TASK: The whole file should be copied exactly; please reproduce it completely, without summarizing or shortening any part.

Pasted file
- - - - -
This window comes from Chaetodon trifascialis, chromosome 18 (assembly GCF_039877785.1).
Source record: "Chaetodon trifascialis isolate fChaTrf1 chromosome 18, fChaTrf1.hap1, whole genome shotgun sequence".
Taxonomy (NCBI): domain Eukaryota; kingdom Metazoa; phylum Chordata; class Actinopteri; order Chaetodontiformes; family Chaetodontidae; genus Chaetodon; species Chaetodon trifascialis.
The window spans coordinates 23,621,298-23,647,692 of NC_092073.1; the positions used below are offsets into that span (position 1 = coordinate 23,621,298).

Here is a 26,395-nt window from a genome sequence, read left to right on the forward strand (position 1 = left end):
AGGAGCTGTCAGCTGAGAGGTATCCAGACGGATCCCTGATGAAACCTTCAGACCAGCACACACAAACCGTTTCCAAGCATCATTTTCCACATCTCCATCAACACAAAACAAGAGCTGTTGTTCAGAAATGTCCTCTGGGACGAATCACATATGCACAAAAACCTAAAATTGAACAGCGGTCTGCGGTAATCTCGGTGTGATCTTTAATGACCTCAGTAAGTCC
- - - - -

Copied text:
This window comes from Chaetodon trifascialis, chromosome 18 (assembly GCF_039877785.1).
Source record: "Chaetodon trifascialis isolate fChaTrf1 chromosome 18, fChaTrf1.hap1, whole genome shotgun sequence".
Taxonomy (NCBI): domain Eukaryota; kingdom Metazoa; phylum Chordata; class Actinopteri; order Chaetodontiformes; family Chaetodontidae; genus Chaetodon; species Chaetodon trifascialis.
The window spans coordinates 23,621,298-23,647,692 of NC_092073.1; the positions used below are offsets into that span (position 1 = coordinate 23,621,298).

Here is a 26,395-nt window from a genome sequence, read left to right on the forward strand (position 1 = left end):
AGGAGCTGTCAGCTGAGAGGTATCCAGACGGATCCCTGATGAAACCTTCAGACCAGCACACACAAACCGTTTCCAAGCATCATTTTCCACATCTCCATCAACACAAAACAAGAGCTGTTGTTCAGAAATGTCCTCTGGGACGAATCACATATGCACAAAAACCTAAAATTGAACAGCGGTCTGCGGTAATCTCGGTGTGATCTTTAATGACCTCAGTAAGTCC